.. We're going to tie up some of the bead head variety with the appropriate materials.
.. We're going to adhere to the original proportions and fibre lengths.
.. We're going to try some colors with the bead head too. We think the whole innovation is a good idea.
.. Right now, however, we think it's a very poor idea for visitors to expect the locally available, commercial renditions to measure up to the original pattern.
.. Maybe some professionals will pick up the idea and bring us a consistent pattern that we can count on, (conditions being conducive to it's use.) Money will surely be made and the fly will be the inheritor of a grand tradition.
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Multiple fly type testing facility

Sunday, August 18, 2013

Know Your Foe

WORLD PHOTOGRAPHY DAY
Callibaetis Notes
get thee to hebgen lake
Confused Female Callibaetis Ovipositing On A Rock.
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.. When the smoke from wildfires makes the moon red and the sun is a giant orange blob in the hazy sky, it's callibaetis time at the old homestead.
Art Deco Kodak
.. Take your camera along and celebrate photography. It seems that every fly fisher is a closet shutterbug. August 19, is World Photography Day, so unmask the Ansel Adams child inside of you, limber up the old Kodak, and take a few snaps.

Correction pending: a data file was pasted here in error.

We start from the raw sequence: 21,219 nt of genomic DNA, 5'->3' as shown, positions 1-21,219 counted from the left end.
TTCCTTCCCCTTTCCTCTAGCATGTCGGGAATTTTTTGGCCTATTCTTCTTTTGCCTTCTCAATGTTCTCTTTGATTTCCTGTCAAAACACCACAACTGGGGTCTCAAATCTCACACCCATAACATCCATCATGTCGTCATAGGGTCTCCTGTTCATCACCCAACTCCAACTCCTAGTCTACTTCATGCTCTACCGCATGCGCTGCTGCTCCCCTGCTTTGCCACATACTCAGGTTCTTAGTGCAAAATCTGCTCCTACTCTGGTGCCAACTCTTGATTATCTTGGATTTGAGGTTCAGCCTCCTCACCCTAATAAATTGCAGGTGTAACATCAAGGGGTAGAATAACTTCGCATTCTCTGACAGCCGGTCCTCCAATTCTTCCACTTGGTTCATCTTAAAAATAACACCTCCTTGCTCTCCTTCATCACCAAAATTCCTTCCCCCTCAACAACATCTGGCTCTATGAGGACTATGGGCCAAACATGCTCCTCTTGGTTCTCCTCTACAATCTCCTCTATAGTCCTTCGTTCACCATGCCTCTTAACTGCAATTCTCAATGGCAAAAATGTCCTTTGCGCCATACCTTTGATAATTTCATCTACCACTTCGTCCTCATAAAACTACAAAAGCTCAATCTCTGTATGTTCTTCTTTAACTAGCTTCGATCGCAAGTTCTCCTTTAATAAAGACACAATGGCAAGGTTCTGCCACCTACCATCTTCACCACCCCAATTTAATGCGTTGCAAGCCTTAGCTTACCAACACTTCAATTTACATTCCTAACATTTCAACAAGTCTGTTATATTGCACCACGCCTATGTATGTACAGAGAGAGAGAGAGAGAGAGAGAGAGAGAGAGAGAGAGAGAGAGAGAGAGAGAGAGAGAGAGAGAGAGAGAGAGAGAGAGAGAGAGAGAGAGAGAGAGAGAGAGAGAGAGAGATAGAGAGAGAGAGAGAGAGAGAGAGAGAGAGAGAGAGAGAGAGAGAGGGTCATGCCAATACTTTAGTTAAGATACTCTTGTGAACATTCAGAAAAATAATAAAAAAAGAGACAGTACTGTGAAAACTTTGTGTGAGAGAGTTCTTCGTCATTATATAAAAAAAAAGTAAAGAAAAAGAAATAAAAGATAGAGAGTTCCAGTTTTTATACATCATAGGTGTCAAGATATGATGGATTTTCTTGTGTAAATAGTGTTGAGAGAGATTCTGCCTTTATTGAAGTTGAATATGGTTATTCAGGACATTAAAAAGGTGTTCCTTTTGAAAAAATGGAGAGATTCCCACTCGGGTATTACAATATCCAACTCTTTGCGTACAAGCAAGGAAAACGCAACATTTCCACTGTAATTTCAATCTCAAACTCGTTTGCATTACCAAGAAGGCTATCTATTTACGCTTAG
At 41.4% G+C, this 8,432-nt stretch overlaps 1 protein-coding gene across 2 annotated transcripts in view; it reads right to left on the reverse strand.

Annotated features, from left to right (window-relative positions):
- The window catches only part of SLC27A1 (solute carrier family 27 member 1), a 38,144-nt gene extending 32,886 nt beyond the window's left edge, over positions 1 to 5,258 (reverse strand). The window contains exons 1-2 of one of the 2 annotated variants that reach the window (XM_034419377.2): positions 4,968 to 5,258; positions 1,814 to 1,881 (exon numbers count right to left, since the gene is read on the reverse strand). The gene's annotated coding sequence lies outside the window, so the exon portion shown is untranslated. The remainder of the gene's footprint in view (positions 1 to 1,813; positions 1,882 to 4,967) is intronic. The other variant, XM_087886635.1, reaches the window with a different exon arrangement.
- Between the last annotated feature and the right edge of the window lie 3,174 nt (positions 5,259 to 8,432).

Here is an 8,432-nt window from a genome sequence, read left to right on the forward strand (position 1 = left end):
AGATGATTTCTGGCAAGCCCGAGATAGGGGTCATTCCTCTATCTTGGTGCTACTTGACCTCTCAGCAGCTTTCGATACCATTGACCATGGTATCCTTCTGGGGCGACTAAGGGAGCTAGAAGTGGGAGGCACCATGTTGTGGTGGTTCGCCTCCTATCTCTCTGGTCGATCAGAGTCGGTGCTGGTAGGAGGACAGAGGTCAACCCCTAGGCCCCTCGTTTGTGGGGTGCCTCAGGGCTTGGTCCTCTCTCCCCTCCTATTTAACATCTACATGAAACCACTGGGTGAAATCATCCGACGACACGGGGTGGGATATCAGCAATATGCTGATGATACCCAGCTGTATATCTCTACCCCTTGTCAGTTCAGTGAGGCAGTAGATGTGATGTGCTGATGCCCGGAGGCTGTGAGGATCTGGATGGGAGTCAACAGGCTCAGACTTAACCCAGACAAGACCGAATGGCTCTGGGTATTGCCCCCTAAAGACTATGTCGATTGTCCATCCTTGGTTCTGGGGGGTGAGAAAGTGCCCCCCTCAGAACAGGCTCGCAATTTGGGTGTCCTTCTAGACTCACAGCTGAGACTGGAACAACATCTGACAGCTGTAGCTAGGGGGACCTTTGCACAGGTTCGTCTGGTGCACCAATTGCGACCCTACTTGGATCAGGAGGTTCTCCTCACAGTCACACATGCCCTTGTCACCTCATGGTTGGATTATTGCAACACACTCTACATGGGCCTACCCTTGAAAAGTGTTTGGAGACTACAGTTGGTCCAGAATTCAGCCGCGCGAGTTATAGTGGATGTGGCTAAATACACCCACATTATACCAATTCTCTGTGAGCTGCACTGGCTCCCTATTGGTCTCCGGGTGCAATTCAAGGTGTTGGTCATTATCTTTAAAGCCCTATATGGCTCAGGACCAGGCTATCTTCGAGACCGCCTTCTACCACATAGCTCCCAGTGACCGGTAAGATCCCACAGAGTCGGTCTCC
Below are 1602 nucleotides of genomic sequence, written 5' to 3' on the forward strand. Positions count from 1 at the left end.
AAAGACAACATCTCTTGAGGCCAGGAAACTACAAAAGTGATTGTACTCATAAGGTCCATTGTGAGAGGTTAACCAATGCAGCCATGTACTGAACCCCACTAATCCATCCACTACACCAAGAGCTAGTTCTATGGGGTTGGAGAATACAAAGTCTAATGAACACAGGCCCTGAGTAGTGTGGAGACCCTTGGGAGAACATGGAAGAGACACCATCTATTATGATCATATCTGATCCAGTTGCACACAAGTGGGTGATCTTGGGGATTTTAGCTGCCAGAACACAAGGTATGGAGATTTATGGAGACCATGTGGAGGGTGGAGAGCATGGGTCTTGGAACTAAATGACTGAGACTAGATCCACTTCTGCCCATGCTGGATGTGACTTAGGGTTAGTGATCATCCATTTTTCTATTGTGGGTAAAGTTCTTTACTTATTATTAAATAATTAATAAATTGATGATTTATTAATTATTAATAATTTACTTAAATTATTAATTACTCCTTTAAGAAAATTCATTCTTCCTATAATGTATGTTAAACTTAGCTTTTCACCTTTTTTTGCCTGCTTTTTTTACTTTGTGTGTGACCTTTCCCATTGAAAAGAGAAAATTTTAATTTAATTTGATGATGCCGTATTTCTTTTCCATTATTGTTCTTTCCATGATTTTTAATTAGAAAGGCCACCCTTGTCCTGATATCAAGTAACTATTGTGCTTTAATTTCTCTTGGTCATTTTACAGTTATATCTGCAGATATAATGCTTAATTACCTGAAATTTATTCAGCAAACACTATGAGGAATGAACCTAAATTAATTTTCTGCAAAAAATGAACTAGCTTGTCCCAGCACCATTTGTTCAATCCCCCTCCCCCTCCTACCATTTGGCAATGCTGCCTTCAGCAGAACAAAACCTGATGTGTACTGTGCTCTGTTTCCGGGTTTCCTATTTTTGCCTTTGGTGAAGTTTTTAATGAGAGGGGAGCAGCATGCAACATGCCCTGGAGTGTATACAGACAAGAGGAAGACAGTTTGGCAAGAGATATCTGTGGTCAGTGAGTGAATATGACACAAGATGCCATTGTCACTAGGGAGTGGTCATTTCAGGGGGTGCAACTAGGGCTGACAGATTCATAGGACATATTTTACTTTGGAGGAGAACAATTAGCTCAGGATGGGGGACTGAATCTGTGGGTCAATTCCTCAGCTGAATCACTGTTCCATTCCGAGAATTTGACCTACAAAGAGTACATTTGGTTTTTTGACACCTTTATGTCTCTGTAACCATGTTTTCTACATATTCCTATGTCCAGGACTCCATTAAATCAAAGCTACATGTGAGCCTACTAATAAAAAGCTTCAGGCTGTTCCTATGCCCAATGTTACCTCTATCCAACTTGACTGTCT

.. Out on Hebgen Lake, (and a few other lesser known stillwaters,) the bugs have been popping for some time. Some of the neighbors have been on the reservoir for weeks. Most of them wait until it's just sheer masochism on the rivers before they migrate to the reservoir.
Wading for Gulpers
.. The migration is on. Drift boats, float tubes, rubber rafts, john boats, ski boats, and various other sundry craft have taken to the weed beds.
.. There are quite a few places along the shore of the reservoir where wading will  get you into the noses as well.
Gulper Getters
.. Out of tradition we refer to this part of the fishing calendar as 'Gulper Time.'  It's a truism for sure. But the bugs are the stars. The callibaetis mayfly goes through several hatches during the year, (mostly summer.)
.. Each successive hatch produces a smaller insect. There are always a few million bugs that are out of synch with the general population - so - there are bugs on the water all the time.